The other two starters at forward are both athletic but a bit raw. Sophomores Dwight Powell (6'9" 225 lbs.) and Josh Huestis (6'7" 225) are both springy players who can board. Huestis averages 5.2 RPG while Powell averages 4 RPG. Both are the kind of rangy post players that have a significant athletic advantage over all of the Bruin forwards, save Stover. Powell was the more celebrated of the two coming into the season but Huestis has been getting about 7 MPG more than Powell. Huestis is also more of an offensive threat, being able to step out to the arc and hit the occasional jumper (he's 9-32 from three on the season while Powell is 1-13). They are both much better being able to face the hoop and driving so, like is the case with the guards, the Bruins would be better off giving both of them a step and forcing them to have to put up any shots they attempt away from the basket. Keeping both off the offensive glass will, of course, be key to the outcome of the game. The more the Bruins can cut down on Stanford's second chance opportunities, where Stanford does a fair degree of damage, the better.
Dawkins' frontcourt options aren't limited to the three athletic forwards, but his bench depth at forward hasn't been used much lately. Seniors Jack Trotter (6'9" 225 lbs.) and Andrew Zimmerman (6'8" 230 lbs.) have both been starters in the past but they have been relegated to spot minutes, especially Zimmerman. Sophomore John Gage (6'9" 225 lbs.) has been more of an option for Dawkins primarily because he can step outside and hit long-range jumpers. Gage hit two three-pointers in the first meeting with the Bruins (having 10 points in 20 minutes) and he insists on being guarded out to the arc. None of the three are very good rebounders for their size and will struggle on the defensive end to contain Smith or the Wears (assuming Travis plays).
With Stanford's recent struggles attributable to their poor outside shooting, it almost screams for the Bruins to play zone. Even though Howland broke out the 2-3 zone in the second half of the Washington State win on Saturday, expect the Bruins to start the game in Howland's preferred man-to-man. A zone might be even more of a better idea if Travis Wear continues to sit with the high ankle sprain because it may save some of the forwards, specifically Smith, from some foul trouble.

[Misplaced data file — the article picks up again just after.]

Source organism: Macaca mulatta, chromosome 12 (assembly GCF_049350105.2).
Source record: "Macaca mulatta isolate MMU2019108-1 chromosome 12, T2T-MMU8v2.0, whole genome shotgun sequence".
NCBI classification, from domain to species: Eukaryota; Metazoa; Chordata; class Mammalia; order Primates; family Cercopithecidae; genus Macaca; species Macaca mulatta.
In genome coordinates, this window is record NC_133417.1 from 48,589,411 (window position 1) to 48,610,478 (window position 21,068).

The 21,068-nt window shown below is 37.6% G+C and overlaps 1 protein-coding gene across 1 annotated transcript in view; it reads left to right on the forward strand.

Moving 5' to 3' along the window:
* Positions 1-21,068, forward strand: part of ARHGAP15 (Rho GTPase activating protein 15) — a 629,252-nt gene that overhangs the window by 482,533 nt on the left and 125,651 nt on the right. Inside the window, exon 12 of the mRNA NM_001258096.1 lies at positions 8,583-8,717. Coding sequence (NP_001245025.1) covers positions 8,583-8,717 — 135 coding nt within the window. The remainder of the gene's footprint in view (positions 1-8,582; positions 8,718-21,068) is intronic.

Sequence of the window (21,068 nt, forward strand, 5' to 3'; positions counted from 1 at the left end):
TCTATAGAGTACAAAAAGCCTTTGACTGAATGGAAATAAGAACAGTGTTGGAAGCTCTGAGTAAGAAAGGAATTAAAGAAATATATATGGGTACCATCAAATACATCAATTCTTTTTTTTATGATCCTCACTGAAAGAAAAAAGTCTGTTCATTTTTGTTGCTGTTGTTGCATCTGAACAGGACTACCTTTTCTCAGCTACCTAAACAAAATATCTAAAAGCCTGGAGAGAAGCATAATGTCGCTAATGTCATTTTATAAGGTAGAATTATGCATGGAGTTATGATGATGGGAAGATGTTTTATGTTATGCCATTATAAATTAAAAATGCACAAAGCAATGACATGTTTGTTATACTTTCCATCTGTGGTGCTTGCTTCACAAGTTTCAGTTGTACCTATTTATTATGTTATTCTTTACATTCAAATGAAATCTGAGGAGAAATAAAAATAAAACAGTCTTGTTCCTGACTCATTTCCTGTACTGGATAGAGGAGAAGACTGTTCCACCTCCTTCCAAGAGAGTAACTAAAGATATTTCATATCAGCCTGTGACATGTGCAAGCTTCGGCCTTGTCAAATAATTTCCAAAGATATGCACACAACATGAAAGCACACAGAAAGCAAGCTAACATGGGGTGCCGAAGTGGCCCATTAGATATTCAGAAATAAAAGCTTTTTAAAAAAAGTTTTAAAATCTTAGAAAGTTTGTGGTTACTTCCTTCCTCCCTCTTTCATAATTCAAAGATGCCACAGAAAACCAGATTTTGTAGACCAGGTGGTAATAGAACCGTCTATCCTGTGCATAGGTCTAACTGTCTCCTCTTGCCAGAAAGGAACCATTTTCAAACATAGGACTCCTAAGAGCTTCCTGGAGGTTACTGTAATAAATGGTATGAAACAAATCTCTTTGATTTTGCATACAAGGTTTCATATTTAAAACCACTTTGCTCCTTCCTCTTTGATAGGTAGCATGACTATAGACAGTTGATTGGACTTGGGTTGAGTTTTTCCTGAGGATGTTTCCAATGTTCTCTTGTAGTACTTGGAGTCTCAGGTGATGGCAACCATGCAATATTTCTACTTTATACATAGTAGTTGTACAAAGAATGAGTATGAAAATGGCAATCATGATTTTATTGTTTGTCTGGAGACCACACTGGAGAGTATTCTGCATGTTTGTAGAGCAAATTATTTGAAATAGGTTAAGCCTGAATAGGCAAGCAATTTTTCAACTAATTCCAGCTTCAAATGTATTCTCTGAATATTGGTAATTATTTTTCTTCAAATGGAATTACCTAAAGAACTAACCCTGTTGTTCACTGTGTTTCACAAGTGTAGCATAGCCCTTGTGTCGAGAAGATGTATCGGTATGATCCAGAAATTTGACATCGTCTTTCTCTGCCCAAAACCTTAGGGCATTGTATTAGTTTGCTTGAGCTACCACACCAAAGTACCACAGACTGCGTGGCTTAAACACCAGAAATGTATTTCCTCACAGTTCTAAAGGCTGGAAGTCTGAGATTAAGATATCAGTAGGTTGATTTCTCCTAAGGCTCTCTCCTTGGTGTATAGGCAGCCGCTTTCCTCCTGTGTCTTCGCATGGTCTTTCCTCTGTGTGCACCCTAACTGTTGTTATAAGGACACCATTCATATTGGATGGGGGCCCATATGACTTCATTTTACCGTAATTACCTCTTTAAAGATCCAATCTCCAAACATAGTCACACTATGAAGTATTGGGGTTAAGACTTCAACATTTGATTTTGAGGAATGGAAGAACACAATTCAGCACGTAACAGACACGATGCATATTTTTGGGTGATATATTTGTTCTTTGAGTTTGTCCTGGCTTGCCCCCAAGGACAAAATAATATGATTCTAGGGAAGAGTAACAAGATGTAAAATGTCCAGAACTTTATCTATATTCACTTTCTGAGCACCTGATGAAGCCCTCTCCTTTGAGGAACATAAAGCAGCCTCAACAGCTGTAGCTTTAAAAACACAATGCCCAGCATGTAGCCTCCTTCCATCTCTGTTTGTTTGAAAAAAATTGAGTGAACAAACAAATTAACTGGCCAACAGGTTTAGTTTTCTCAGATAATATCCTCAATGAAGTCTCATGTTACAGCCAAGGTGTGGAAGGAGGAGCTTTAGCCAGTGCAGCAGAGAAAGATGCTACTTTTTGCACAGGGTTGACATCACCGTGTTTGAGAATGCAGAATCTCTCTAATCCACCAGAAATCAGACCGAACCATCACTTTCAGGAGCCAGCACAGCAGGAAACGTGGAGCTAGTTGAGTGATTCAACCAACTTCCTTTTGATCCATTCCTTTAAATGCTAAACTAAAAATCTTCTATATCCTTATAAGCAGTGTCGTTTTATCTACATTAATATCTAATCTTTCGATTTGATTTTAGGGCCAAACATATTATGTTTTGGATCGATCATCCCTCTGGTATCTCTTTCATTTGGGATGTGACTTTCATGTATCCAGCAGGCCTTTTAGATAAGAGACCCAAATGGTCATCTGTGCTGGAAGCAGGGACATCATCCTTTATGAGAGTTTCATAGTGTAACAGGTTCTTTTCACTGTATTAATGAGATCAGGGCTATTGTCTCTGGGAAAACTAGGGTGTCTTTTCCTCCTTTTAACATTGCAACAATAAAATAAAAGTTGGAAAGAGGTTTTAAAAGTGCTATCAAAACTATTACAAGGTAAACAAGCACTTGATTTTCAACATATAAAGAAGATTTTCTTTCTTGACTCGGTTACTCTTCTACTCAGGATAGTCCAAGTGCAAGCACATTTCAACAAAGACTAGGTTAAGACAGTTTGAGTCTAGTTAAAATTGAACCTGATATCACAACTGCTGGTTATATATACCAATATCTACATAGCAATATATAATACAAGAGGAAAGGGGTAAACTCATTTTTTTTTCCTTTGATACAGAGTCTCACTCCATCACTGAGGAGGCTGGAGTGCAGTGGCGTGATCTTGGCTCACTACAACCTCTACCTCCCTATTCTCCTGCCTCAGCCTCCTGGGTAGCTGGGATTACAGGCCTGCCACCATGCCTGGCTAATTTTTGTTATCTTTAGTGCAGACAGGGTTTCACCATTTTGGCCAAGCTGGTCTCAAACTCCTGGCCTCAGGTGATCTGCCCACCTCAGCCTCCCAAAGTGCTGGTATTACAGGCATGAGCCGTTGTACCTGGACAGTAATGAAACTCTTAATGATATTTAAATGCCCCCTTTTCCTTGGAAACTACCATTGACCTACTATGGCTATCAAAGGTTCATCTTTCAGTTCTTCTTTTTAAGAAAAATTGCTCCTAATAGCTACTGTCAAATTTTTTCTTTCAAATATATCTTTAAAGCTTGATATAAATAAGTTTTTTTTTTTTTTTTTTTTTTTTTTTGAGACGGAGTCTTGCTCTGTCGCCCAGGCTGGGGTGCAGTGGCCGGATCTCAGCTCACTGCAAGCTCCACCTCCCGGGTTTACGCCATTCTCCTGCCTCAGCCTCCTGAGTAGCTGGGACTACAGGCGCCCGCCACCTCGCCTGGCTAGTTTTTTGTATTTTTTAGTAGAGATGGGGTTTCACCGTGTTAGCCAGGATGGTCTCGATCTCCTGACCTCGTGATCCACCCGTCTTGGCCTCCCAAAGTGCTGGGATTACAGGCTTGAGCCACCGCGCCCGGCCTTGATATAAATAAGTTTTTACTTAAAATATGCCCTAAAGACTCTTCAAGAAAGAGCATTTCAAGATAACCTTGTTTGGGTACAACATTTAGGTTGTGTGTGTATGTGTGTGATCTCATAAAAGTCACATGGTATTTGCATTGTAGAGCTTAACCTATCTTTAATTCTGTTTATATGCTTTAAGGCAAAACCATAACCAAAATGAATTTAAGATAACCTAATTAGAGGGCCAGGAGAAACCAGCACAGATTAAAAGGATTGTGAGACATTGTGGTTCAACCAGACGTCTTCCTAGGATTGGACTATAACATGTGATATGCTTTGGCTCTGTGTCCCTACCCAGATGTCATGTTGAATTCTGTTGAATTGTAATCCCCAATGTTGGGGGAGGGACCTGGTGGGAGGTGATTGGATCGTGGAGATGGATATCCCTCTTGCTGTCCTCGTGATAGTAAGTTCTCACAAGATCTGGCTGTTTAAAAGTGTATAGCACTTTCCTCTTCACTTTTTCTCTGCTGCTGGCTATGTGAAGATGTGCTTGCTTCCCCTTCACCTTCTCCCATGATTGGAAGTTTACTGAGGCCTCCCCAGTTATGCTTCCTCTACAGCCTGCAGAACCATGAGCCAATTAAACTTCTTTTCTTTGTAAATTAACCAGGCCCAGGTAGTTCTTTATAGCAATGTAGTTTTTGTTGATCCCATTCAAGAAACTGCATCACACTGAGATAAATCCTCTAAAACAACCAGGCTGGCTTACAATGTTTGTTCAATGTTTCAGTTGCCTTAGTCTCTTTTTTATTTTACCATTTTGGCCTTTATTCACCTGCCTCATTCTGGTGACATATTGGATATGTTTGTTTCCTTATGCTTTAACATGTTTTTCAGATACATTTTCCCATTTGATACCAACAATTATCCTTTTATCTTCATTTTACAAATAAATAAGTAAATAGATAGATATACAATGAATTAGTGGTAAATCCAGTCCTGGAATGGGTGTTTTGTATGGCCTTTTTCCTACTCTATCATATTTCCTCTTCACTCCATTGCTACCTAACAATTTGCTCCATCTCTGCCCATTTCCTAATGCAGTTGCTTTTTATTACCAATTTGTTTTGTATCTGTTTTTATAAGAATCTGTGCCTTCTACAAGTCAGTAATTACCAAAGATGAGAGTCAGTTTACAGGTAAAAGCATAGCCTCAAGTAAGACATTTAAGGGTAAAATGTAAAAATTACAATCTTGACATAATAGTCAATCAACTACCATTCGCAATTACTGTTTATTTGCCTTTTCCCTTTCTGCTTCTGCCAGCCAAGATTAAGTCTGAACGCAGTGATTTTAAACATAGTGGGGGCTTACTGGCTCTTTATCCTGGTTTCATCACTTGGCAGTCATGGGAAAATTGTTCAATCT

Even if the Bruins stay primarily/exclusively in man defense, they can still be successful if they collectively play a step off their respective men (except Gage) and force them into outside shots. This goes against Howland's style of man defense as he likes his players, even his bigs, to get out and guard the ball.
As I've said, Stanford looks like a tired team and they threw everything they had at Arizona on Saturday in their home loss to the Wildcats. If the Bruins can start hot they may be able to get the Cardinal to essentially wilt because of Stanford's fatigue, and the fact that the loss to Arizona was a big emotional letdown.
The final piece to this game is that UCLA is home, where they have been vastly better in conference than on the road. The icing on the cake for Howland and the Bruins would be if UCLA can get a sizable and vocal crowd to the Sports Arena, which hasn't happened for a Thursday night game yet this season. However, this is arguably a bigger Thursday night home game for the Bruins than they've faced yet this season. Perhaps that will induce the crowd to show.
Regardless, if UCLA plays decent defense to go along with their generally good offensive execution (the first Stanford game and the first half of the Wazzu game this past weekend seem to be offensive aberrations for the Bruins and both were on the road), coupled with Stanford's general fatigue and the fact that the Bruins are home, it should lead to a Bruin victory.